User: Password:
|
|
Subscribe / Log in / New account

LILO vs. GRUB

LILO vs. GRUB

Posted Jun 17, 2004 8:33 UTC (Thu) by sbakira (subscriber, #5571)
Parent article: LILO vs. GRUB

I did use both utilities for booting my "numerous" distributions.
At this time, Grub is not able, and I did'nt see any particular will from the dev team, to boot from a full lvm partition as lilo is able to.
Add to this point that grub needs to understand :
1- The disks layout
2- the metadata - as in LVM or RAID 0,1,4,5,6
3- the filesystem where the kernel and other files are placed
This whole thing makes GRUB irrelevent if you want to boot your machine from a LVM parition formated in exotic format for instance.
So, I'm sticking to lilo.


(Log in to post comments)

LILO vs. GRUB

Posted Jun 17, 2004 17:28 UTC (Thu) by thoffman (subscriber, #3063) [Link]

I also prefer to use GRUB... being able to edit kernel command line parameters and even hunt around the filesystem for other kernels to boot is a very cool feature.

Unfortunately, my main machine is set up with dual 10,000 RPM Raptor SATA drives using a combination of mirrored and striped RAID partitions. It's very fast :-) But GRUB can't handle Linux software RAID. So, after installing Fedora Core 2 (apparently successfully) I had a non-bootable system -- easily recovered if you know what to do - boot the Fedora rescue disk, chroot to the RAID partition and install LILO.

At least the fedora core 2 installer did correctly set up my lilo.conf file for me. But it would be nice if the installer recognized it's own limitations, and just used LILO automatically when GRUB can't do the job.

Of course, the best solution would be to teach GRUB to understand:

1. Linux software RAID 0
2. Linux software RAID 1
3. Linux LVM and Device Mapper drive setups
4. Reiserfs 4, for those of us on the bleeding edge :-)

I'm not sure if GRUB understands XFS, JFS, and the other advanced filesystems Linux uses either... but LILO does (or has patches at least).

So LILO isn't dead yet.

LILO vs. GRUB

Posted Jun 17, 2004 22:56 UTC (Thu) by maney (subscriber, #12630) [Link]

GRUB may not understand software RAID, but it works just fine with Linux's md using RAID1 for me. I can't see how it would cope with any of the other RAID flavors, since they all stripe the data across multiple physical devices, but I don't believe LILO would work in that situation either. So I'm a little puzzled about what else might have been going on that wasn't described here. Maybe it was an installation issue.

LILO may work in a few settings where Grub doesn't, but I would expect them to be rather fragile. LVM, yes, LILO works there... as long as you don't actually use LVM's wonderful capabilities and invalidate LILO's block list. Besides, who needs LVM to manage a /boot partition that's oversized at a few tens of MBs? As for RAID, for real performance you want hardware in there, and then it magically works with Grub again. <grin>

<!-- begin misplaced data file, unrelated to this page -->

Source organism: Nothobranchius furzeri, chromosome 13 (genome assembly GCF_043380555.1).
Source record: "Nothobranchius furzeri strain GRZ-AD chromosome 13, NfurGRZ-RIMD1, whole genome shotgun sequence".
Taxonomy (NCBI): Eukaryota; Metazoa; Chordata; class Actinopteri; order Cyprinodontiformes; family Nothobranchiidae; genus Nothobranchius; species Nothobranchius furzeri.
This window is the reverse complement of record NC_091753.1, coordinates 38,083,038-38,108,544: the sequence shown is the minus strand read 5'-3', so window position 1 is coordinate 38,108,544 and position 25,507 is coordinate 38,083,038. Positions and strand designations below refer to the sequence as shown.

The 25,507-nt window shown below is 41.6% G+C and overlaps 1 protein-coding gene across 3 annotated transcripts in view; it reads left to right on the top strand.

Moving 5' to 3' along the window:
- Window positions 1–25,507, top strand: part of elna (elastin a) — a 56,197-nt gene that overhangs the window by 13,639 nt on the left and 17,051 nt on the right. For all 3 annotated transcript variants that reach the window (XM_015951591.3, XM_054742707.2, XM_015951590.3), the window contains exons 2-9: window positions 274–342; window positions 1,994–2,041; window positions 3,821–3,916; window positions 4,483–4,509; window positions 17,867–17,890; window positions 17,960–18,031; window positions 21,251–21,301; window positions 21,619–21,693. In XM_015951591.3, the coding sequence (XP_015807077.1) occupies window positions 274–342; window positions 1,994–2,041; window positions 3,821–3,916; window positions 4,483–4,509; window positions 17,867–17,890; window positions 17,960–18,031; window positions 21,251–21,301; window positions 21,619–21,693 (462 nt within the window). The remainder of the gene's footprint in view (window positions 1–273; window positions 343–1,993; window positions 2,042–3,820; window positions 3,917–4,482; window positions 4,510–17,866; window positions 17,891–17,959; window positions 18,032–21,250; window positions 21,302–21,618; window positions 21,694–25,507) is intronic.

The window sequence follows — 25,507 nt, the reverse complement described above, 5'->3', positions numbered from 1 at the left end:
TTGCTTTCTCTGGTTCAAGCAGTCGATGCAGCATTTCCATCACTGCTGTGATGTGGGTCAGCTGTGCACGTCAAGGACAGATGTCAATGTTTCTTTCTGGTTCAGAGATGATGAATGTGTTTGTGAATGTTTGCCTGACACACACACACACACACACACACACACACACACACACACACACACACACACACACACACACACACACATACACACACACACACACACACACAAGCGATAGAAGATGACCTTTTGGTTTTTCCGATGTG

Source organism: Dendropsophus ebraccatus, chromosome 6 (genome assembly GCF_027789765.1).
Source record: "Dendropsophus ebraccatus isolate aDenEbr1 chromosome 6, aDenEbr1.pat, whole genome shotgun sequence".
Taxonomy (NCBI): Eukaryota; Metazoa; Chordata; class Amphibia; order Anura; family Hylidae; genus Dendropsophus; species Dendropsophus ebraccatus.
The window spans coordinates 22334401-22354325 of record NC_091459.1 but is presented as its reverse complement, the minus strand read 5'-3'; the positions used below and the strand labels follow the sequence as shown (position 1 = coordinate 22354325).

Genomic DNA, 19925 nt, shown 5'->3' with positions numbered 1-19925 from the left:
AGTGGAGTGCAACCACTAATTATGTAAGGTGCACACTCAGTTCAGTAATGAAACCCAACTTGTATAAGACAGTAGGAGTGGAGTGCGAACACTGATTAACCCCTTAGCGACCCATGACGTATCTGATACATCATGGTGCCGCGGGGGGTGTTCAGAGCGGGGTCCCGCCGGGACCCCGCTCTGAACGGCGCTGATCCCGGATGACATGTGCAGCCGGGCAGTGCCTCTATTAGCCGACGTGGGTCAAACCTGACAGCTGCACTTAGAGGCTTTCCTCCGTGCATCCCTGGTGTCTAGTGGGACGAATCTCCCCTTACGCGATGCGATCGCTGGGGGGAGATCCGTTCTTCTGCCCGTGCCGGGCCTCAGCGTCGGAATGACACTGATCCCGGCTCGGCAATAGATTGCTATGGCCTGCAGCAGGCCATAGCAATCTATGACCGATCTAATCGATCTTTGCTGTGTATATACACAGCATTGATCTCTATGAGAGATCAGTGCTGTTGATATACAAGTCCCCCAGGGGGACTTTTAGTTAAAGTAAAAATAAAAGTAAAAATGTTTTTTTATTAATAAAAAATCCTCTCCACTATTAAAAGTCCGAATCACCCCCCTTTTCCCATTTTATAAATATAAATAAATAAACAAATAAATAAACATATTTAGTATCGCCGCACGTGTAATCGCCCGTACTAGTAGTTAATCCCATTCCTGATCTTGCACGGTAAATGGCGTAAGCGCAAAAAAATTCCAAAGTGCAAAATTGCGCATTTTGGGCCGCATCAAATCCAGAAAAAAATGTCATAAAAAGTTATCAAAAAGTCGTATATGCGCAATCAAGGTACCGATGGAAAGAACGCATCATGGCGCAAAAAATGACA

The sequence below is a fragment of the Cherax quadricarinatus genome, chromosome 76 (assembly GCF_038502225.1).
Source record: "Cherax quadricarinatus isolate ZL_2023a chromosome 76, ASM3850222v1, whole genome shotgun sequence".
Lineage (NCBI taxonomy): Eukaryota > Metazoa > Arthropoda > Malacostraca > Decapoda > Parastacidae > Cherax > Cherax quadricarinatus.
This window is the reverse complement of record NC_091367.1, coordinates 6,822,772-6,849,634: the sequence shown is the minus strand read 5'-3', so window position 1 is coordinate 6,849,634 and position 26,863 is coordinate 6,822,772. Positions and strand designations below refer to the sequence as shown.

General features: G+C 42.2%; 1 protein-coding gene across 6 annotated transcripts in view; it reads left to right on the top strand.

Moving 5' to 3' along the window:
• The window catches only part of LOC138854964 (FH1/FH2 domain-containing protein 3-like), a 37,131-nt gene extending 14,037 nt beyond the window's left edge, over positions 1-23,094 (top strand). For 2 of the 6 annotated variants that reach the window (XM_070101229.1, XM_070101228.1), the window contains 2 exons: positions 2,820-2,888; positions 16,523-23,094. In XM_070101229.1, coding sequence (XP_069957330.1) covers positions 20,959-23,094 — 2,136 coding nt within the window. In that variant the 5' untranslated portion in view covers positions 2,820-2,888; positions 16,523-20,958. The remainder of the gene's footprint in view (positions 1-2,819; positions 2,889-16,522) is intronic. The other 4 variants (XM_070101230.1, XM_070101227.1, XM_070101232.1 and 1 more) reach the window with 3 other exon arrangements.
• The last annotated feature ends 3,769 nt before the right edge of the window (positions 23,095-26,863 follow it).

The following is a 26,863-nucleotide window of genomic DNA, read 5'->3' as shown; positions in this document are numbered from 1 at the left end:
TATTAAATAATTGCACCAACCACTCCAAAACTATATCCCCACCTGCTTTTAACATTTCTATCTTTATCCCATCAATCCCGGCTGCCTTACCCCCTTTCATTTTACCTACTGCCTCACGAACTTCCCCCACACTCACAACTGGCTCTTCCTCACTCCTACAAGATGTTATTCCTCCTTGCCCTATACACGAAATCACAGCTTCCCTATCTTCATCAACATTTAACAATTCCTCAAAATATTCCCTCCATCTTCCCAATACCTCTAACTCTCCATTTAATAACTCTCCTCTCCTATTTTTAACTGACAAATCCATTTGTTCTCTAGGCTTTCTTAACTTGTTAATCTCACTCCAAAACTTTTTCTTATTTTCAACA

LILO vs. GRUB

Posted Jun 18, 2004 14:32 UTC (Fri) by southey (subscriber, #9466) [Link]

SUSE 9.1 does warn you with and will change it from GRUB to LILO - except for the fact that the message don't make it clear that you have changed you boot loader!

LILO vs. GRUB

Posted Jun 18, 2004 14:33 UTC (Fri) by jzbiciak (subscriber, #5246) [Link]

I guess the way I'd solve that particular problem would be to have a separate boot filesystem that's only mirrored, not striped. I don't see the point of striping the boot partition anyway. I do see the point of mirroring, though.

I mean, really, what's the issue w/ a 10MB /boot on a 100GB drive? You won't even notice it.

GRUB understanding more file storage systems

Posted Jun 18, 2004 22:50 UTC (Fri) by giraffedata (subscriber, #1954) [Link]

Of course, the best solution would be to teach GRUB to understand: ...

Oh Lord, no. We don't want two parallel sets of software for all these things. And if you make Grub that complex, it will be large enough, buggy enough, and volatile enough, that you'll want a boot loader for Grub.

The Linux kernel itself used to be the "boot loader" (you'd put the kernel image on the disk, starting at sector 0). There's a reason we added a tiny boot loader stage to the mix.

It seems to me we need to separate the storage for the boot information (including the boot images) from the storage for all the files we use after a full system is running. The running system is too complex for the boot loader to keep up with it. But the boot loader's filesystem requirements are extremely simple.

So neither Grub nor LILO have it figured out.

LILO vs. GRUB

Posted Jun 21, 2004 18:52 UTC (Mon) by mongre26 (guest, #4224) [Link]

I run grub on all of my RAID systems, software or otherwise. There is no problem with grub on software RAID1 or RAID0. Software root RAID5 does not work, but that is not the bootloaders fault.

Not sure why you claim otherwise but I know grub works fine.

In addition grub offers a better approach IMO for ensuring that the boot loader is installed on both of the disks in a RAID1 mirror to ensure failure of the boot sector device does not create an unbootable system. This is despite claims that it cannot be done by some adherents to Lilo on the mailing lists.

grub works just fine in all of the situations and odd disk tricks I have tried.


Copyright © 2017, Eklektix, Inc.
Comments and public postings are copyrighted by their creators.
Linux is a registered trademark of Linus Torvalds